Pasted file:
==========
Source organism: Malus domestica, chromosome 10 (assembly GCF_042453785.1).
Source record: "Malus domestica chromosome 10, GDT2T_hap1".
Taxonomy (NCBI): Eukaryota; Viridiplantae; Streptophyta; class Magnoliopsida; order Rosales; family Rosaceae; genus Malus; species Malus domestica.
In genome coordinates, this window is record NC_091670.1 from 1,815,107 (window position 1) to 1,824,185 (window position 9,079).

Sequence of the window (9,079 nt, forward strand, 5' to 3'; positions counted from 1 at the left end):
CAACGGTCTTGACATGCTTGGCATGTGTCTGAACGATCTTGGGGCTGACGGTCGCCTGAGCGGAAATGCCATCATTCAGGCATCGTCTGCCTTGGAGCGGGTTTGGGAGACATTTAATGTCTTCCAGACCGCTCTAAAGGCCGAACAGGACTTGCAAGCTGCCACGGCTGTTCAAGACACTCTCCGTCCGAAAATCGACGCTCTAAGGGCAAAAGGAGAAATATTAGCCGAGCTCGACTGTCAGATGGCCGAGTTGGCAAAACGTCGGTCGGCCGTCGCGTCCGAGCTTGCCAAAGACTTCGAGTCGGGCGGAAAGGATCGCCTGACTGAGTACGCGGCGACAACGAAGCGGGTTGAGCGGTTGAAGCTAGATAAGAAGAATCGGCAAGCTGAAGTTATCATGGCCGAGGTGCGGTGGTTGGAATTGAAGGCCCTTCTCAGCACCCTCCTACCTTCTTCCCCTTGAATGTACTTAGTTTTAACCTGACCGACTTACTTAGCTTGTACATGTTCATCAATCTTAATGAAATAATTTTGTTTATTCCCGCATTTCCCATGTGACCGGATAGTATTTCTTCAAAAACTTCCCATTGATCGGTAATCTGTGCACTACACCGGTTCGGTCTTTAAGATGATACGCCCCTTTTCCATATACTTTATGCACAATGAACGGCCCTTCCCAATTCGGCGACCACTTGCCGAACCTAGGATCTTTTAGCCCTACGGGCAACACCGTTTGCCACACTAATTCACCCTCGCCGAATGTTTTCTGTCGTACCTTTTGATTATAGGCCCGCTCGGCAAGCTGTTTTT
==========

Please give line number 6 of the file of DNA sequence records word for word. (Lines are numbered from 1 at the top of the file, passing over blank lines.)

CAACGGTCTTGACATGCTTGGCATGTGTCTGAACGATCTTGGGGCTGACGGTCGCCTGAGCGGAAATGCCATCATTCAGGCATCGTCTGCCTTGGAGCGGGTTTGGGAGACATTTAATGTCTTCCAGACCGCTCTAAAGGCCGAACAGGACTTGCAAGCTGCCACGGCTGTTCAAGACACTCTCCGTCCGAAAATCGACGCTCTAAGGGCAAAAGGAGAAATATTAGCCGAGCTCGACTGTCAGATGGCCGAGTTGGCAAAACGTCGGTCGGCCGTCGCGTCCGAGCTTGCCAAAGACTTCGAGTCGGGCGGAAAGGATCGCCTGACTGAGTACGCGGCGACAACGAAGCGGGTTGAGCGGTTGAAGCTAGATAAGAAGAATCGGCAAGCTGAAGTTATCATGGCCGAGGTGCGGTGGTTGGAATTGAAGGCCCTTCTCAGCACCCTCCTACCTTCTTCCCCTTGAATGTACTTAGTTTTAACCTGACCGACTTACTTAGCTTGTACATGTTCATCAATCTTAATGAAATAATTTTGTTTATTCCCGCATTTCCCATGTGACCGGATAGTATTTCTTCAAAAACTTCCCATTGATCGGTAATCTGTGCACTACACCGGTTCGGTCTTTAAGATGATACGCCCCTTTTCCATATACTTTATGCACAATGAACGGCCCTTCCCAATTCGGCGACCACTTGCCGAACCTAGGATCTTTTAGCCCTACGGGCAACACCGTTTGCCACACTAATTCACCCTCGCCGAATGTTTTCTGTCGTACCTTTTGATTATAGGCCCGCTCGGCAAGCTGTTTTT